The Therm-a-Rest NeoAir Uberlite is the lightest ultralight backpacking pad currently on the market. At 2.5 inches thick, it’s comfortable and packs down incredibly small. The 2.3 R-value makes it ideal for summer nights and warmer 3-season use. For those counting every ounce, the UberLite is my favorite ultralight sleeping pad.
Therm-a-Rest NeoAir UberLite
Price: $199.95 - $259.95
✅ Packs down small
❌ Less durable
❌ Lower R-Value
- Size: 72 x 20 x 2.5 inches mummy shape
- Weight: 8.8 oz
- R-Value: 2.3
- Packed Size: 6 x 3.4 inches
- Thickness: 2.5 inches
- Type: Inflatable
- Material: 15D Nylon
- Insulation: Triangular Core Matrix™baffle design
- Valve: WingLock™ valve
To compare with other sleeping pads, see our best sleeping pads post.
Performance Test Results
How We Tested:
Tested on a four-night backpacking trip to the Queen Charlotte Track in New Zealand. Weather conditions were damp, windy, and rainy on two nights and clear on the other two. Lows ranged from 45 to 50 degrees. Tested on both grassy and rocky ground with a quilt rated to 30 degrees. The model tested was the regular size. My height is 5’8”.
At 8.8 ozs, the Therm-a-Rest NeoAir UberLite is unbelievably lightweight. If weight is your main concern, your search ends here. It’s almost 4 oz lighter than the nearest competitors like the Sea to Summit Ultralight Air Sleeping Pad and the Therm-a-Rest NeoAir XLite NXT Sleeping Pad. The only con I found with the weight is that when windy the pad is prone to blowing around the tent if nothing is on it.
The weight has a drawback as it can blow around the tent when windy if nothing is on it.
The price of the UberLite is one of its biggest drawbacks. It retails for $229.95 (regular size), making it one of the most expensive sleeping pads on the market. I have seen it on sale for closer to $165 so it pays to wait. It would also be a good one to save your REI 20% coupon for.
With a 2.5-inch thickness, I found this pad to be comfortable. As a back sleeper, I slept well on it. The mummy shape was big enough to allow me to roll over at night without sliding off the pad. The horizontal baffles add additional support to keep you on the mattress. If you’re a side sleeper, you might want to opt for a slightly thicker pad to pad your hips. But 2.5 inches should provide plenty of comfort for most sleepers out there.
I was pleasantly surprised to find the UberLite much less noisy than my Therm-a-Rest NeoAir XLite. The material of the UberLite was slippery on the floor of my tent. I found it tricky to get on the mattress without it sliding around. Laying down on it was sort of like getting into a tippy canoe or kayak. But once I was on, it was all good.
The pad was comfortable for a back sleeper, with a mummy shape that allowed for easy roll over at night without sliding off.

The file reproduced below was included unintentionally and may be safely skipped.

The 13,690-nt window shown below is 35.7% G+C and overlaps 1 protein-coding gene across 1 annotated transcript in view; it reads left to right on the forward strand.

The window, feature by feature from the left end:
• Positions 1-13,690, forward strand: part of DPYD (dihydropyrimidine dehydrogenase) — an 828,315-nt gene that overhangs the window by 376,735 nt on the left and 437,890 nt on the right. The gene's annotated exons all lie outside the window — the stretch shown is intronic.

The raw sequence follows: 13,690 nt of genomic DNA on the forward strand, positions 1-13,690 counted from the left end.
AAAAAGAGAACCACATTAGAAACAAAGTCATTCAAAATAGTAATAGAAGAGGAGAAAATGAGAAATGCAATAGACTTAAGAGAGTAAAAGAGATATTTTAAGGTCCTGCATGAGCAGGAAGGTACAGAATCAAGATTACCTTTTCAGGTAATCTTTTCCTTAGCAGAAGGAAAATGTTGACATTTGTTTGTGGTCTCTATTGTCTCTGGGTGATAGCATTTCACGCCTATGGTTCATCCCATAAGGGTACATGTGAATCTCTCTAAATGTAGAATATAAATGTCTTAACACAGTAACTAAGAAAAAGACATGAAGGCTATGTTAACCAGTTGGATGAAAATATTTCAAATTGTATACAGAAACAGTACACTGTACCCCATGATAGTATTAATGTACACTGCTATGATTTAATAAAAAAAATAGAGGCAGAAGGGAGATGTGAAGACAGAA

One sacrifice to make the UberLite so light is warmth. With an R-value of 2.3, the UberLite is best for summer nights and functional in early fall/late spring conditions. That being said, warmth is highly subjective.
For cold sleepers, I’d rate this as a summer-only sleeping pad, and for warm sleepers, you could likely make this work as a 3-season pad. I fall somewhere in the middle of a cold and warm sleeper. I tested it in temperatures in the mid-40s with a 30-degree quilt and was warm all night.
Close-up of the wing lock valve.
Along with weight, the packability of the UberLite is second to none. Forget a Nalgene bottle, it folds down to be slightly larger than a soda can. I was surprised that my puffy jacket took up more space than the UberLite. This thing just disappeared from my pack.
To get this to fit in the provided stuff sack you need to fold this just right. Fold lengthwise in 3rds or 4ths and roll from the bottom. If you don’t it’s impossible to get all the air out making it hard to pack.
Inflating the UberLite with the provided inflation sack.
To keep the weight down Therm-a-Rest constructed the UberLite with 15D ripstop nylon. Compared to other inflatable pads, this is one of the thinnest nylon constructions. Other similar ultralight sleeping pads range from 20D to 40D nylon thicknesses. I didn’t have any issues with durability while testing, but the material felt very fragile.
Another area of concern for me is the WingLock™ inflation valve. To get the inflation bag on the valve it requires pushing on the thin material near it. This could be a point of failure after repeated use. Overall, with careful and proper care this mattress should last, but I’d be wary to use it in extremely rocky areas.
Horizontal baffles add stability and provide insulation.
Design and Features: 8/10
Therm-a-Rest put a lot of thought and engineering into the UberLites design to shave off every unnecessary gram. This means a simple, no-frills design with few features. The most notable feature is the WingLock™ inflation and deflation valve. This is the same valve found on other Therm-a-Rest inflatable options. It acts as a one-way valve. When set in the inflation mode, air can only be put into the mattress.
When set for deflation, the opposite is true. It also deflates fast, nice for packing up camp quickly. It comes with a pump sack for inflation. Using the pump sack instead of blowing into it keeps warm, moist air out of the sleeping pad. This extends the longevity of the pad and keeps the insulation dry. If the insulation gets wet (or moldy) it's less effective.
The pump sack also saves you from using your lungs to inflate, a nice bonus after a long day of hiking. However, the pump sack weighs an additional 2.3 oz. I’d suspect many (myself included) would likely leave at home if counting the ounces.
Therm-a-Rest's UberLites design is simple, no-frills, with a notable feature – the WingLock™ inflation and deflation valve.
What’s included when buying:
- Therm-a-Rest NeoAir UberLite Sleeping Pad
- Pump sack
- Stuff sack
- Repair kit